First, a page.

Property Market – On the 7th inst. Messrs. Richardson offered for sale a small holding known as “Deacon Hill Farm,” at Manthorpe, with vacant possession, comprising stone-built house, nearly 4a. of grass land, and 38a. 2r. 2p., including some woodland. At £1500 the property was withdrawn, and it also failed to sell when offered in two lots. The Mill Farm, Wilsthorpe, containing 92a. 1r. 7p., and a further 58a. 3r. 31p., with vacant possession in each case, were offered in one lot but withdrawn at £4700. Offered separately, the house and premises with 92 acres was withdrawn at £3100, and the remaining land was withdrawn at £1400.

150 years ago

During Wednesday night the stone vaulting of the wine cellar of Messrs. Lowe and Betts, situate in North-street, Stamford, fell in, burying barrels and bottles of the “cordial delicious.” The full extent of the loss is not yet ascertained. A horse which had been chained over the spot broke its fastenings, and escaped injury.

Mr Arnold Taylor, the inspector appointed by the Secretary of State to institute a public enquiry as to the matter contained in a petition presented by the Town Council of the Borough of Stamford for the partial repeal of the Stamford Local Improvement Act, 1841, held a public meeting at the Town-hall on Wednesday the 5th inst. Although notice of the meeting was given by handbill, posted upon every church and chapel and the usual posting places within the borough, only the inspector, the mayor, and the Town Clerk attended. The statements in the petition having been verified, the provisions of the Local Improvement Act were considered clause by clause, and the Inspector determined that such clauses in any way conflicted with the powers now vested in the Town Council, as the Local Board and Sanitary Authority, should be repealed; that the existing Improvement mortgage debt, amounting to £3300, and the rights of the several mortgagees should be carefully preserved in the Provisional Order, and be as now a first charge upon the rates; and that the clauses in section 148 of the Local Act, contained for the prevention and punishment of street nuisances, &c., should be retained, as being still of some use. The inspector stated that the Provisional Order would doubtless have the force of law during the present session.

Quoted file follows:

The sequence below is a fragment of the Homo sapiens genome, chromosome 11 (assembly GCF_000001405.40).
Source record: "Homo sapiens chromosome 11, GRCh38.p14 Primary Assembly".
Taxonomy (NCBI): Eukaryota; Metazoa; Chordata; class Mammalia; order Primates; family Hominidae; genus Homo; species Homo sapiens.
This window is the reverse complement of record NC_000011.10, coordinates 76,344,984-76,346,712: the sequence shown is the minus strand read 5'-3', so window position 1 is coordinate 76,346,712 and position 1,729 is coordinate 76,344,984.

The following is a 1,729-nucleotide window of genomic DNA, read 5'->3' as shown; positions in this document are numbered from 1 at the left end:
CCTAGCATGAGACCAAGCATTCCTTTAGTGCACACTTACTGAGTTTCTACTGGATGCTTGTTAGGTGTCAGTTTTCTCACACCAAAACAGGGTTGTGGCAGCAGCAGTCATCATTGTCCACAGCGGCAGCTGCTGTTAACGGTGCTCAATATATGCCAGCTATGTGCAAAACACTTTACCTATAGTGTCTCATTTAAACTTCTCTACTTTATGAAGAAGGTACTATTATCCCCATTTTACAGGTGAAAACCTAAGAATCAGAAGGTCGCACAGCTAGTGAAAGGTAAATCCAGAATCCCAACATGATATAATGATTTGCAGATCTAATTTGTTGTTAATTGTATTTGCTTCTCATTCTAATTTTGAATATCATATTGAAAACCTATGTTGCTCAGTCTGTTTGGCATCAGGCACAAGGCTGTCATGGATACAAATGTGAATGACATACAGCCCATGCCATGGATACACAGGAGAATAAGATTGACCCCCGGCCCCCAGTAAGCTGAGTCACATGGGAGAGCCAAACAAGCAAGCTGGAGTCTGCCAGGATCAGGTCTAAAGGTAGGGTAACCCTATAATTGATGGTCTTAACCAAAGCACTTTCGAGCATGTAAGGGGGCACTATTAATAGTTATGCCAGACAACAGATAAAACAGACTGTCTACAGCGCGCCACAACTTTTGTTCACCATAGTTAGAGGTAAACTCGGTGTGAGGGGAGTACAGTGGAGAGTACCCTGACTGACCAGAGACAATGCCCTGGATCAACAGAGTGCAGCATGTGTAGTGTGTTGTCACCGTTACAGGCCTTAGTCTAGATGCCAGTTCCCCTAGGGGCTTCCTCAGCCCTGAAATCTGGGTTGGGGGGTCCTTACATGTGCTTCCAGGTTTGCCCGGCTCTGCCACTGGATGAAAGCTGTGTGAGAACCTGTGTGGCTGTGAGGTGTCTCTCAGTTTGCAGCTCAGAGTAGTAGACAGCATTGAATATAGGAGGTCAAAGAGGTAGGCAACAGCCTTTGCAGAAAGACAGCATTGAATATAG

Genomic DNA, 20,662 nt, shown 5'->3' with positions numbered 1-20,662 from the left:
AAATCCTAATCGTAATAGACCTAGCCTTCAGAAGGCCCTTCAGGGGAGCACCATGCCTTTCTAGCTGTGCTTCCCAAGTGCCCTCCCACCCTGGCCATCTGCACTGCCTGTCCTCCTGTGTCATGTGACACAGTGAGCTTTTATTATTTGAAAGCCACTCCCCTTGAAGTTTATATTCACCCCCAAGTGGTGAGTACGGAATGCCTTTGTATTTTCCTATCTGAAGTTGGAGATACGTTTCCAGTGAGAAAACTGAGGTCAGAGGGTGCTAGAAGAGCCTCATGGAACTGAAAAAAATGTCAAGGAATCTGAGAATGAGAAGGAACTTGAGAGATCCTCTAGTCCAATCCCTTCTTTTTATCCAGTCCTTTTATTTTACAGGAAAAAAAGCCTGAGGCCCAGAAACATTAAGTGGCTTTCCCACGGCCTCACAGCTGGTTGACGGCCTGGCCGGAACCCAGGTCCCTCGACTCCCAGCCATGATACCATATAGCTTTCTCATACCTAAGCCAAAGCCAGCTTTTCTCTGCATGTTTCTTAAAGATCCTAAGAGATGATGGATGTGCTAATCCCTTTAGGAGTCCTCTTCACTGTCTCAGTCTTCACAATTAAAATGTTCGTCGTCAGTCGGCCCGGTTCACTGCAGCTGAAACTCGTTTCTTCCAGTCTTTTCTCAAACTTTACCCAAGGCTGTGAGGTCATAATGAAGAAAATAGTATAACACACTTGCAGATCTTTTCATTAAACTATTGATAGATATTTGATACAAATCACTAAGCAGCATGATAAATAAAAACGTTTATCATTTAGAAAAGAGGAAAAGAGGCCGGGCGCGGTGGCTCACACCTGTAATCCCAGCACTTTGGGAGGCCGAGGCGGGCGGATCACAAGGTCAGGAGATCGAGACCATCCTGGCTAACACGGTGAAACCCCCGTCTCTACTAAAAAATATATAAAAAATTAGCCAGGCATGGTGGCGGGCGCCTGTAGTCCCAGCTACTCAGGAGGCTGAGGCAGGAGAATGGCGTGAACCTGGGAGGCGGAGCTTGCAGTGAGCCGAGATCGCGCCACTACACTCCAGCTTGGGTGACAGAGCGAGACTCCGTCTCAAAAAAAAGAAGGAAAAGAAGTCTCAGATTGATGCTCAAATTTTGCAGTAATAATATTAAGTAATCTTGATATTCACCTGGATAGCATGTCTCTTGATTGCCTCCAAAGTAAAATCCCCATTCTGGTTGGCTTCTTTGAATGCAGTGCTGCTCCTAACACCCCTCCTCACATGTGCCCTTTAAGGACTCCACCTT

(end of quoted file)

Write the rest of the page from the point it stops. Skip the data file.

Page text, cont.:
The Easter vestry at St, Mary’s, Stamford, was held on Tuesday last, the Ven. Archdeacon Paul, the rector, presiding. The churchwardens’ accounts for the past year having been examined and passed, Mr. Alfred Scotney was re-appointed Rector’s warden, and Mr. George Edmonds was elected to the part of the parish. The new clock dial, as arranged with the Town Council, was approved; and a subscription was commenced to defray the cost additional to the sum allowed by the Corporation.

Stamford Union – A case of great hardship to a family, involving a disregard of proprietary duties, which calls to mind Goldsmith’s lament in the Deserted Village, came before the Board at the weekly meeting on Wednesday last. A hale labourer named Smith, who with his wife and five children had been brought to the Union-house for shelter, stated that he was a native of Stibbington, where he had resided all his life, that he had worked on and off for 34 years for one master, that he was now in good health and had plenty of employment, but that he was deprived of the means of getting his living for want of house shelter for himself and family. It appeared that for some years he had resided in one of a row of tenements near Sibson station, which the agent of the Duke of Bedford is having pulled down, that other cottages belonging to the Duke have been raised, and that it is now impossible for him to get a cottage in Stibbington, Wansford, or any of the neighbouring villages.